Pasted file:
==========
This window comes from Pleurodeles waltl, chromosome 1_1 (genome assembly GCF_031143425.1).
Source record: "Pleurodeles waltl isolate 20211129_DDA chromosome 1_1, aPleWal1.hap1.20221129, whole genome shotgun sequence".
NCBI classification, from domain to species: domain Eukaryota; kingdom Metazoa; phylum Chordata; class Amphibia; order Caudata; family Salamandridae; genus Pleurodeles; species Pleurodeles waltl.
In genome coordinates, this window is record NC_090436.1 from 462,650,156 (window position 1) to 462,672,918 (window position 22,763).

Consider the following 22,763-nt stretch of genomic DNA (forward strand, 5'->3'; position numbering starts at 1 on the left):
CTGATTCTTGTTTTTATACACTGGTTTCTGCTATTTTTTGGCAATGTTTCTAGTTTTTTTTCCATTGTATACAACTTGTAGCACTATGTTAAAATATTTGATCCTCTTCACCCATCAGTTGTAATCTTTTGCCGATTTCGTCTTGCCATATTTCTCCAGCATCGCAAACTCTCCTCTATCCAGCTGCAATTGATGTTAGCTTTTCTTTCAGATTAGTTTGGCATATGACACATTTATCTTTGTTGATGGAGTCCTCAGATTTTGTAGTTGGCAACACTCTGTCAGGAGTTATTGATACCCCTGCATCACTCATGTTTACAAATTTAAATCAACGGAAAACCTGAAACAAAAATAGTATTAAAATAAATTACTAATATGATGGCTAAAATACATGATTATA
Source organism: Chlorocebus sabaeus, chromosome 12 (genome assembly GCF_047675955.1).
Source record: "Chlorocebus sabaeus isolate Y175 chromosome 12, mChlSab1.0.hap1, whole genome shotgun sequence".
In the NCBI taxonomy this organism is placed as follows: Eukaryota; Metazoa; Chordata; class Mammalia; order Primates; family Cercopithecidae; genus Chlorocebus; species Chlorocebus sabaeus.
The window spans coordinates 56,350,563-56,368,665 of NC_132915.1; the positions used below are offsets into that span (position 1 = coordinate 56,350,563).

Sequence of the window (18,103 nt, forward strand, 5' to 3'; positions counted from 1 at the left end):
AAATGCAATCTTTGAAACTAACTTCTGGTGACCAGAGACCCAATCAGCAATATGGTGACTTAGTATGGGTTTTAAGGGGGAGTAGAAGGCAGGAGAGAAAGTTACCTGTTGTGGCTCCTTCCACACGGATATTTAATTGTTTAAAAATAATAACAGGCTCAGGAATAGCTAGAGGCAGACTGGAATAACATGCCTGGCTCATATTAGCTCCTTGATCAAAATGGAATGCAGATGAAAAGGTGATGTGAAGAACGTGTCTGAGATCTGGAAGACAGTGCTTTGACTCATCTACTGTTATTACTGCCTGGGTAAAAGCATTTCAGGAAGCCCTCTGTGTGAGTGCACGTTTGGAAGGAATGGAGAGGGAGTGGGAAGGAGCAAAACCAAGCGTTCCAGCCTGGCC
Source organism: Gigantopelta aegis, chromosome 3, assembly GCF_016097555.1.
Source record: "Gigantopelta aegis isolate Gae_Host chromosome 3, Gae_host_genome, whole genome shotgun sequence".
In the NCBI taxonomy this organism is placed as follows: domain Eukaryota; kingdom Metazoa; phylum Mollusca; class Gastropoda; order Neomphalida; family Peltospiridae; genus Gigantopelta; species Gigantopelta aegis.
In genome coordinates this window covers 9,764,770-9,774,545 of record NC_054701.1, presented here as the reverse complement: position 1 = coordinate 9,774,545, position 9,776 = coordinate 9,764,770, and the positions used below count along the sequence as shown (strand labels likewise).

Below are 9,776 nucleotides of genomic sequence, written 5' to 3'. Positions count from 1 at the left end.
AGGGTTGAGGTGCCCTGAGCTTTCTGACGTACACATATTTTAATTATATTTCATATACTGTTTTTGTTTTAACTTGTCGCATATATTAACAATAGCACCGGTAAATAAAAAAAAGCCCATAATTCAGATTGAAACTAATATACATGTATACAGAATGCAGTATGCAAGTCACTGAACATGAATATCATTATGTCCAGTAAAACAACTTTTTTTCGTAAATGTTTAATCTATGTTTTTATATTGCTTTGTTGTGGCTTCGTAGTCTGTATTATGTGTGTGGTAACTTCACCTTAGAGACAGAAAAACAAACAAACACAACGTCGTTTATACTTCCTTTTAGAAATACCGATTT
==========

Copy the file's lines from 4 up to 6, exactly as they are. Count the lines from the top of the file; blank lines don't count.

In genome coordinates, this window is record NC_090436.1 from 462,650,156 (window position 1) to 462,672,918 (window position 22,763).

Consider the following 22,763-nt stretch of genomic DNA (forward strand, 5'->3'; position numbering starts at 1 on the left):
CTGATTCTTGTTTTTATACACTGGTTTCTGCTATTTTTTGGCAATGTTTCTAGTTTTTTTTCCATTGTATACAACTTGTAGCACTATGTTAAAATATTTGATCCTCTTCACCCATCAGTTGTAATCTTTTGCCGATTTCGTCTTGCCATATTTCTCCAGCATCGCAAACTCTCCTCTATCCAGCTGCAATTGATGTTAGCTTTTCTTTCAGATTAGTTTGGCATATGACACATTTATCTTTGTTGATGGAGTCCTCAGATTTTGTAGTTGGCAACACTCTGTCAGGAGTTATTGATACCCCTGCATCACTCATGTTTACAAATTTAAATCAACGGAAAACCTGAAACAAAAATAGTATTAAAATAAATTACTAATATGATGGCTAAAATACATGATTATA